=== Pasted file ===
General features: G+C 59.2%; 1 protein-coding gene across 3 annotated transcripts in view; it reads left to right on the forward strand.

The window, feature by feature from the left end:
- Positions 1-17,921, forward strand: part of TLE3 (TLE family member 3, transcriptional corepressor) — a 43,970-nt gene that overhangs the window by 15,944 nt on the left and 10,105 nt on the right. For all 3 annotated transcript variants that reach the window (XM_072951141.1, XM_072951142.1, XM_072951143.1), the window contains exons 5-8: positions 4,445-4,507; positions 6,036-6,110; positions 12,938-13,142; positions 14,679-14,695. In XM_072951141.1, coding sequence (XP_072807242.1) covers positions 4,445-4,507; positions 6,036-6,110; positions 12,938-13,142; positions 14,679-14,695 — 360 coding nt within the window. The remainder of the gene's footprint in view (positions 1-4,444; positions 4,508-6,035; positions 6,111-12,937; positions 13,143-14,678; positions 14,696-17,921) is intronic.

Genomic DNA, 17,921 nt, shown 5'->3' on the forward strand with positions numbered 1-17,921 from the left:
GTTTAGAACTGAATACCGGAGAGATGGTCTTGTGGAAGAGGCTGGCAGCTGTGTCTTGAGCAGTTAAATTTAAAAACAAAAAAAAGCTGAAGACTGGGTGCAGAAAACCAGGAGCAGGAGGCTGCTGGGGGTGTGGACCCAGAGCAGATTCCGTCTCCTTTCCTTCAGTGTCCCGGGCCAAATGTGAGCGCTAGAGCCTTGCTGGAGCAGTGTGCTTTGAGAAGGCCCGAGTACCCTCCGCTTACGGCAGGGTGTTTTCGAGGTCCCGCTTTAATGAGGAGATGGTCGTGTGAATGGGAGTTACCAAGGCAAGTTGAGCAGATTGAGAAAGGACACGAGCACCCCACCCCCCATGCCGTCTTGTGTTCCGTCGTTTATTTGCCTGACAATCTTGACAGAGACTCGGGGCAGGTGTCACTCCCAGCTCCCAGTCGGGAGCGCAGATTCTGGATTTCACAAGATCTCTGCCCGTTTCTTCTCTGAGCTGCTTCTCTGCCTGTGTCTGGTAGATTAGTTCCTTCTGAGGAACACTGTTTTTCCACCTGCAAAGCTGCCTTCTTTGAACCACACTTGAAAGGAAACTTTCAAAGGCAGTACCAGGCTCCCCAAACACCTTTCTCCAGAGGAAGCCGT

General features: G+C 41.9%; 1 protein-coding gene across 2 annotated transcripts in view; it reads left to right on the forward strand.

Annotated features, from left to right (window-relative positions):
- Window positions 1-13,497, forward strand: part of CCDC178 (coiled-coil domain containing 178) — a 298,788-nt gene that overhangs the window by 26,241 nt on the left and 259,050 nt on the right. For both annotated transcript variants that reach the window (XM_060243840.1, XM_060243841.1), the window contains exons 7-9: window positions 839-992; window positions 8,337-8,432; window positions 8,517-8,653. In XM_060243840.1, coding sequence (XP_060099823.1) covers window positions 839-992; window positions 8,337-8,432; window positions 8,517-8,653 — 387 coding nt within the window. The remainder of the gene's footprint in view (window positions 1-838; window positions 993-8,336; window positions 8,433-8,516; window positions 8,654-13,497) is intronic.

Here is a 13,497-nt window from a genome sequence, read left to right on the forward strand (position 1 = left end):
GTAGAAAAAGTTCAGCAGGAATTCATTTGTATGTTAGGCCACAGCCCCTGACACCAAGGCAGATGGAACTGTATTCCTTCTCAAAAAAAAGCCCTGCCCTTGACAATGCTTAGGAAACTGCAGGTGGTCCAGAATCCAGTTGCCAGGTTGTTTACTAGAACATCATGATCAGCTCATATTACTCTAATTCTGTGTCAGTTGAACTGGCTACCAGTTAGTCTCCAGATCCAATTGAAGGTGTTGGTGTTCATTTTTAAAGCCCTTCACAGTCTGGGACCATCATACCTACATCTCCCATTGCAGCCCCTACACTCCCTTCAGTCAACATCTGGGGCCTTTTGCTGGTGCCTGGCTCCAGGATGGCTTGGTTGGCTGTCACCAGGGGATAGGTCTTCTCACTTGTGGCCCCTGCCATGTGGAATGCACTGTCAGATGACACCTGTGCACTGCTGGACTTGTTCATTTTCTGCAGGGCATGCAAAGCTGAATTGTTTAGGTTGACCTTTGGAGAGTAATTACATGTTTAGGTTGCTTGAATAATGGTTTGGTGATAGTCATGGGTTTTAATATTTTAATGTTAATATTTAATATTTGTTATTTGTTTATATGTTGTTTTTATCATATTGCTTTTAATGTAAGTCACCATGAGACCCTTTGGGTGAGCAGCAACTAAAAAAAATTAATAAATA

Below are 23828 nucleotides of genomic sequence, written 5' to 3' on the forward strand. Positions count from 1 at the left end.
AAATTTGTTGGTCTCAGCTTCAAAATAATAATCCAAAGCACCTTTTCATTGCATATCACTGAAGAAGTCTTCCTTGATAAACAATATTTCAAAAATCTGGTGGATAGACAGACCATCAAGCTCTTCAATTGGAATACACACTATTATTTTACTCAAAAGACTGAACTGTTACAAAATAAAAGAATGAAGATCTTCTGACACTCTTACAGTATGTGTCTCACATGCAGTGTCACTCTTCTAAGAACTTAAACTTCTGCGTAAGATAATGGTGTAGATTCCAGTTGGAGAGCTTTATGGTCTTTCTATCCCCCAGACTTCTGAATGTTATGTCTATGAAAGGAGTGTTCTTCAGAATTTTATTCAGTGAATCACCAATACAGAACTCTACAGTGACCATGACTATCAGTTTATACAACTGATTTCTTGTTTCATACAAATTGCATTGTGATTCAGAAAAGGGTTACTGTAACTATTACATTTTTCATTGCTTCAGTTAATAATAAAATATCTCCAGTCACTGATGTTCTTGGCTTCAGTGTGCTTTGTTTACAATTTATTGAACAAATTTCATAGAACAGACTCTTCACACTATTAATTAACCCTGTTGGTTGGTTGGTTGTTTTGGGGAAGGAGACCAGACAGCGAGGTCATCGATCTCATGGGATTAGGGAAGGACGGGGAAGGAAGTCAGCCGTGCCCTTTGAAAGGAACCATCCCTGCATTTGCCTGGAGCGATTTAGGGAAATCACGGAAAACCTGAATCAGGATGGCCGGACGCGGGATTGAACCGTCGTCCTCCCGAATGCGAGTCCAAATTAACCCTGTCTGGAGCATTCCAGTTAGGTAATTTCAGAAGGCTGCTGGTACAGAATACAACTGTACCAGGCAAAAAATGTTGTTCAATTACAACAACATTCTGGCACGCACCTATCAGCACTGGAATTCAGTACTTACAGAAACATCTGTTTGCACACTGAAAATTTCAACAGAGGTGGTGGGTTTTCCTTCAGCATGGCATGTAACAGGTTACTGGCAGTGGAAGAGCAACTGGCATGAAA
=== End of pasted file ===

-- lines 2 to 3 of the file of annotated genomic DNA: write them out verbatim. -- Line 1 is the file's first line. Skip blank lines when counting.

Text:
The window, feature by feature from the left end:
- Positions 1-17,921, forward strand: part of TLE3 (TLE family member 3, transcriptional corepressor) — a 43,970-nt gene that overhangs the window by 15,944 nt on the left and 10,105 nt on the right. For all 3 annotated transcript variants that reach the window (XM_072951141.1, XM_072951142.1, XM_072951143.1), the window contains exons 5-8: positions 4,445-4,507; positions 6,036-6,110; positions 12,938-13,142; positions 14,679-14,695. In XM_072951141.1, coding sequence (XP_072807242.1) covers positions 4,445-4,507; positions 6,036-6,110; positions 12,938-13,142; positions 14,679-14,695 — 360 coding nt within the window. The remainder of the gene's footprint in view (positions 1-4,444; positions 4,508-6,035; positions 6,111-12,937; positions 13,143-14,678; positions 14,696-17,921) is intronic.